With an eclectic array of drinks and dishes and a soothing atmosphere, escaping to Respite could definitely become a habit.

© Amber Drea and New York Drinkie, 2011. Unauthorized use and/or duplication of images and text without express and written permission is strictly prohibited. Excerpts may be used, provided that clear credit is given to Amber Drea and New York Drinkie with links directing to the original content.

Soul Mates: Booze finds its perfect match at Edible Manhattan’s mixer

30 Jan

Food paired with wine or beer is fairly common; less so is food paired with cocktails, the complexity of which can often dominate the dishes. However, if anyone knows how to bring together delicious drinks and bountiful bites, it’s Edible Manhattan, and the magazine’s Good Spirits event at (Le) Poisson Rouge in Washington Square Village definitely delivered. Restaurants and bars teamed up with spirits brands (and one wine) to showcase their best cuisine and cocktails, while foodies and drinkies swarmed throughout the two rooms, dutifully tasting every offering.

One thing’s certain: There was plenty of pig. I began my tour with Peels’ pork and beef sausage hot dog, topped with Brussels sprout slaw (yum!) and Bourbon cherry mustard, and washed it down with the Cherry Crush, comprising Warwick Valley Winery & Distillery’s American Fruits Sour Cherry Cordial, rehydrated cherries, star anise simple syrup, lime juice and a splash of club soda. The drink’s sweet and tangy cherry flavor perfectly complemented the savory sausage.

Next I tried Huckleberry Bar’s peanut butter and banana sandwich, consisting of peanut butter mousse, banana, peanuts, mayonnaise, salt and orange bitters on toasted white bread. It was like a grown-up version of my favorite after school snack, especially when accompanied by The New York Times, which mixed Death’s Door White Whisky, Amaro CioCiaro, Chelsea Brewing’s Imperial Stout and orange bitters. The crisp cocktail cut through the sandwich’s salty creaminess and cleansed the palate.

Huckleberry co-owner Andrew Boggs exhibited the tools of the trade.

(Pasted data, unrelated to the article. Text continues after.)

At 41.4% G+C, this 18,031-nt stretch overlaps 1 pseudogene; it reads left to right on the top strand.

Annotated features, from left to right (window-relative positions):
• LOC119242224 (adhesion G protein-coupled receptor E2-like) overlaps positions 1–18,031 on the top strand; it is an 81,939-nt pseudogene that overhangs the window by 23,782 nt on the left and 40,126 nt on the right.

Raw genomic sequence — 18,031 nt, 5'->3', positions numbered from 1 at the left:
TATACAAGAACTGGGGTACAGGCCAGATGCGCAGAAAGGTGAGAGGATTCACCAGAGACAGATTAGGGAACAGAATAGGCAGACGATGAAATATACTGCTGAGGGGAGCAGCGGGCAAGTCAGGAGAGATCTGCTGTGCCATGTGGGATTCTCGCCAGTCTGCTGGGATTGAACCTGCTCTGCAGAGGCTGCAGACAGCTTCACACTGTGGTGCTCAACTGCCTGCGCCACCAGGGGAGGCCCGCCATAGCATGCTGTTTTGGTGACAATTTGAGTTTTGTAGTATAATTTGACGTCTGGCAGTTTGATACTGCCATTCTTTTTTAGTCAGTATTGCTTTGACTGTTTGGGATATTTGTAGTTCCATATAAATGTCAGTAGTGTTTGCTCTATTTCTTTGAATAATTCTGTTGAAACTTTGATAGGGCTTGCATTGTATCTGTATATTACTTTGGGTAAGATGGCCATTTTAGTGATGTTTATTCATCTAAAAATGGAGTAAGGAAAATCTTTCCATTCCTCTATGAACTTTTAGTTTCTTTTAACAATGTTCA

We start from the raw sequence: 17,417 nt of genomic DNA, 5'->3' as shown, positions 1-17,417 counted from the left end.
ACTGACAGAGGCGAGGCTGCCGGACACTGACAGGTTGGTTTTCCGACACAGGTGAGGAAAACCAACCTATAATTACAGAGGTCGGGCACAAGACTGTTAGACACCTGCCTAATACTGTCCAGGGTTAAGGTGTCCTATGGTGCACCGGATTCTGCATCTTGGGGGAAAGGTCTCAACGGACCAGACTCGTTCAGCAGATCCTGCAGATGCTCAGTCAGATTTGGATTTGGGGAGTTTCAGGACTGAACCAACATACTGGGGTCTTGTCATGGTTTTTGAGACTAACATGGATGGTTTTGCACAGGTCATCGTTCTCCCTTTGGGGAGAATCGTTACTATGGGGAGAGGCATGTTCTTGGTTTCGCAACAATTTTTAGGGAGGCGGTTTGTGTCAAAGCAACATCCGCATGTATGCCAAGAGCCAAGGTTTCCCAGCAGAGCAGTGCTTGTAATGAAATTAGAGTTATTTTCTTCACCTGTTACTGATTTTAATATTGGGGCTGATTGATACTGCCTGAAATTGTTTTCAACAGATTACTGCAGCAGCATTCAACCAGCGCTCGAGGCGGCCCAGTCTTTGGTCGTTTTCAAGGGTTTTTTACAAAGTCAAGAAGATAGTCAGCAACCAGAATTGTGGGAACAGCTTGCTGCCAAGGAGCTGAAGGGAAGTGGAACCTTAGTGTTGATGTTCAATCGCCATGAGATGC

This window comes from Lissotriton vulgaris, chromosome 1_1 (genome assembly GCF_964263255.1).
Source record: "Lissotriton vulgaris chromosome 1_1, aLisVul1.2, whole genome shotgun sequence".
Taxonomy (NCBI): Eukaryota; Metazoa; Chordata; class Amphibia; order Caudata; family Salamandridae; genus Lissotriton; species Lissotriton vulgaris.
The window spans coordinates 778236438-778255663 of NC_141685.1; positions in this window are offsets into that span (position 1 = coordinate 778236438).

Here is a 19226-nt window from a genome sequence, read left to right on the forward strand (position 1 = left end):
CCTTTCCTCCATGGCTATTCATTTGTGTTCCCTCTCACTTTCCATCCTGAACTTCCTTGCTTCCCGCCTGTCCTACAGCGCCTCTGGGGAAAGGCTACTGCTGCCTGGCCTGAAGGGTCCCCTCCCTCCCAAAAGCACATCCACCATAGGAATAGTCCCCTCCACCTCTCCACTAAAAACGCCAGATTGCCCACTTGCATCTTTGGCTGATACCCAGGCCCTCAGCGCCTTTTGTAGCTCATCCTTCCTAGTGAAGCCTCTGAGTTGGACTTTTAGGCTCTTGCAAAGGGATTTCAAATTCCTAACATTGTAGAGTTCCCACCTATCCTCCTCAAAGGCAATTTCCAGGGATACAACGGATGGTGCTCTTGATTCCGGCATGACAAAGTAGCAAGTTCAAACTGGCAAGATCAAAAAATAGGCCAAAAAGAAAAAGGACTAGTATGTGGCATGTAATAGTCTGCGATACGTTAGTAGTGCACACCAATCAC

I swung by the table of Long Island’s Wölffer Estate Vineyard for a taste of its 2008 Chardonnay, which had great acidity and balance with just a touch of oakiness, and a bite of cheddar polenta topped with crispy bacon and apple purée, courtesy of Jimmy’s 43.

Nearby, Fort Defiance served up deviled eggs, made with smoked black pepper and pickled mustard seeds, and the King Bee, which combined Darjeeling tea-infused Comb vodka—which is distilled from honey—with lemon, a dash of Benedictine liqueur and Prosecco. I love me some deviled eggs!

In the other room, Fette Sau had a spread of barbecued Duroc pork belly, matched with Compass Box’s The Peat Monster, a light and smoky blend of Islay and Highland Scotch whiskies. I’m usually not a fan of peaty whisky, but this one I could drink.

Next up was Palo Santo’s tostada de chicharrón (fried pork rind), topped with a spicy pineapple sauce and presented on a piece of newspaper, street food-style. The dish was paired with a mix of Nonino Chardonnay grappa and crushed pineapple, served in a chili salt-rimmed cup. I found the chunky concoction to be somewhat difficult to drink, and its astringent flavor overpowered the tostada—a rare miss of the night.

Macao Trading Co. delivered with its mushroom and truffle croquette and a tartare of bacalhau—Portuguese for “salted cod”—atop a slice of baguette. Providing a fragrant, citrusy complement, the Macao cocktail comprised lavender-infused St-Germain elderflower liqueur and a sugar cube soaked with lemon bitters, topped with dry Zardetto Prosecco.

Here’s the author, happy and buzzed, in front of a piece from Kate Casanova’s art exhibition “Spoils.” Very festive.

I headed back to the main room and hunted down Lani Kai, Julie Reiner’s new Hawaiian lounge, which served tasty kalua pork on a soft poi pancake and the Pacific Swizzle cocktail, mixing lime juice, passion fruit purée and Don Q Cristal rum that had been infused with rose hips, hibiscus and lemongrass.

Julie is one of New York City’s mover and shakers—she also co-owns Flatiron Lounge, Pegu Club and Clover Club.

The final pork dish of the night was Fonda’s pork in guajillo adobo over white rice, matched with a Ginger Margarita that blended Karma Tequila, Domaine de Canton ginger liqueur and lime juice.

For dessert, Northern Spy Food Co. offered a decadent sticky winter pudding soaked with Tuthilltown Spirits’ Hudson Baby Bourbon hard sauce and served with nutmeg custard. The accompanying Tuthilltown Manhattan, made with Hudson Manhattan Rye Whiskey, further warmed my tummy.

To end the evening, I chased Tumbador Chocolate bonbons with a couple shots of Bache Gabrielsen Cognac. There were also Serendipitea and Dallis Coffee stations, but their drinks didn’t contain liquor, so why bother?

© Amber Drea and New York Drinkie, 2011. Unauthorized use and/or duplication of images and text without express and written permission is strictly prohibited. Excerpts may be used, provided that clear credit is given to Amber Drea and New York Drinkie with links directing to the original content.